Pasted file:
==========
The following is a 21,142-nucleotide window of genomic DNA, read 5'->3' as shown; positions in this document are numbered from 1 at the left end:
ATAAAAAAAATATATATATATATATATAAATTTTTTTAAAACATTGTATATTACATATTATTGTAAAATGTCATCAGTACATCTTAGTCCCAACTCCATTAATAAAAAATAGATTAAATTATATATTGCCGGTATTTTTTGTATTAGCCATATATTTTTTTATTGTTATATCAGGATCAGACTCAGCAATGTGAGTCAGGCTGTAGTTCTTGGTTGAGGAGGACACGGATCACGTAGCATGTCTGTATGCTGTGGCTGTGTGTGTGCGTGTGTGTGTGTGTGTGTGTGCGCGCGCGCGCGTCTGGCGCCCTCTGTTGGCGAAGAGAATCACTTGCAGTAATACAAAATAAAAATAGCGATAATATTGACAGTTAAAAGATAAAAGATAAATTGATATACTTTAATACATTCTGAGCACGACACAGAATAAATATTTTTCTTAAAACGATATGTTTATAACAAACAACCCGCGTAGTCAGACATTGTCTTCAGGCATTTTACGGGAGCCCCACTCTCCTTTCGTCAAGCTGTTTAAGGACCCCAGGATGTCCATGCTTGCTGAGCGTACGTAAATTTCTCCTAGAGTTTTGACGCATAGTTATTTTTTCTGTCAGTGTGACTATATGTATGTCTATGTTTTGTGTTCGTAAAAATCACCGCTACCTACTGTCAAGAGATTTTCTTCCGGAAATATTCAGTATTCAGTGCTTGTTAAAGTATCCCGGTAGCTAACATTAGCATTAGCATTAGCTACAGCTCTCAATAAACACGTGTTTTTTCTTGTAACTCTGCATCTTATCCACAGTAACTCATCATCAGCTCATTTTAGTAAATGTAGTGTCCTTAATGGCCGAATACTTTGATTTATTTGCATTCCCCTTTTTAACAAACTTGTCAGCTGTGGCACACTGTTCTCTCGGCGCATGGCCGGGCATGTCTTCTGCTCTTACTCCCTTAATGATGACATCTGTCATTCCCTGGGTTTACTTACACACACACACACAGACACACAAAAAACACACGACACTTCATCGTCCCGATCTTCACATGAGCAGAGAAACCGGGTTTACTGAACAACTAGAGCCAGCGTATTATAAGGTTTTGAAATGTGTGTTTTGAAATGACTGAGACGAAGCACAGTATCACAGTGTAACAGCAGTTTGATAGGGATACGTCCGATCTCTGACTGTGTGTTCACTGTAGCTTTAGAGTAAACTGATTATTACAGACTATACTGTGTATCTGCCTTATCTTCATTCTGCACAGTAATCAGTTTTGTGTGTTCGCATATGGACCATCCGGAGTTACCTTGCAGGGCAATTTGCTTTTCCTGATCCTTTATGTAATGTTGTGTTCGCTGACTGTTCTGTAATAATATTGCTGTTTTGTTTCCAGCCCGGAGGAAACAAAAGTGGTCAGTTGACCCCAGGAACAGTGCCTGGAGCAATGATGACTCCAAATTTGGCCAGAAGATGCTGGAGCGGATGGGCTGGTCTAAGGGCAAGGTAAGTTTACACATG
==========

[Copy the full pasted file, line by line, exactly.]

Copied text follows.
The following is a 21,142-nucleotide window of genomic DNA, read 5'->3' as shown; positions in this document are numbered from 1 at the left end:
ATAAAAAAAATATATATATATATATATAAATTTTTTTAAAACATTGTATATTACATATTATTGTAAAATGTCATCAGTACATCTTAGTCCCAACTCCATTAATAAAAAATAGATTAAATTATATATTGCCGGTATTTTTTGTATTAGCCATATATTTTTTTATTGTTATATCAGGATCAGACTCAGCAATGTGAGTCAGGCTGTAGTTCTTGGTTGAGGAGGACACGGATCACGTAGCATGTCTGTATGCTGTGGCTGTGTGTGTGCGTGTGTGTGTGTGTGTGTGTGCGCGCGCGCGCGTCTGGCGCCCTCTGTTGGCGAAGAGAATCACTTGCAGTAATACAAAATAAAAATAGCGATAATATTGACAGTTAAAAGATAAAAGATAAATTGATATACTTTAATACATTCTGAGCACGACACAGAATAAATATTTTTCTTAAAACGATATGTTTATAACAAACAACCCGCGTAGTCAGACATTGTCTTCAGGCATTTTACGGGAGCCCCACTCTCCTTTCGTCAAGCTGTTTAAGGACCCCAGGATGTCCATGCTTGCTGAGCGTACGTAAATTTCTCCTAGAGTTTTGACGCATAGTTATTTTTTCTGTCAGTGTGACTATATGTATGTCTATGTTTTGTGTTCGTAAAAATCACCGCTACCTACTGTCAAGAGATTTTCTTCCGGAAATATTCAGTATTCAGTGCTTGTTAAAGTATCCCGGTAGCTAACATTAGCATTAGCATTAGCTACAGCTCTCAATAAACACGTGTTTTTTCTTGTAACTCTGCATCTTATCCACAGTAACTCATCATCAGCTCATTTTAGTAAATGTAGTGTCCTTAATGGCCGAATACTTTGATTTATTTGCATTCCCCTTTTTAACAAACTTGTCAGCTGTGGCACACTGTTCTCTCGGCGCATGGCCGGGCATGTCTTCTGCTCTTACTCCCTTAATGATGACATCTGTCATTCCCTGGGTTTACTTACACACACACACACAGACACACAAAAAACACACGACACTTCATCGTCCCGATCTTCACATGAGCAGAGAAACCGGGTTTACTGAACAACTAGAGCCAGCGTATTATAAGGTTTTGAAATGTGTGTTTTGAAATGACTGAGACGAAGCACAGTATCACAGTGTAACAGCAGTTTGATAGGGATACGTCCGATCTCTGACTGTGTGTTCACTGTAGCTTTAGAGTAAACTGATTATTACAGACTATACTGTGTATCTGCCTTATCTTCATTCTGCACAGTAATCAGTTTTGTGTGTTCGCATATGGACCATCCGGAGTTACCTTGCAGGGCAATTTGCTTTTCCTGATCCTTTATGTAATGTTGTGTTCGCTGACTGTTCTGTAATAATATTGCTGTTTTGTTTCCAGCCCGGAGGAAACAAAAGTGGTCAGTTGACCCCAGGAACAGTGCCTGGAGCAATGATGACTCCAAATTTGGCCAGAAGATGCTGGAGCGGATGGGCTGGTCTAAGGGCAAGGTAAGTTTACACATG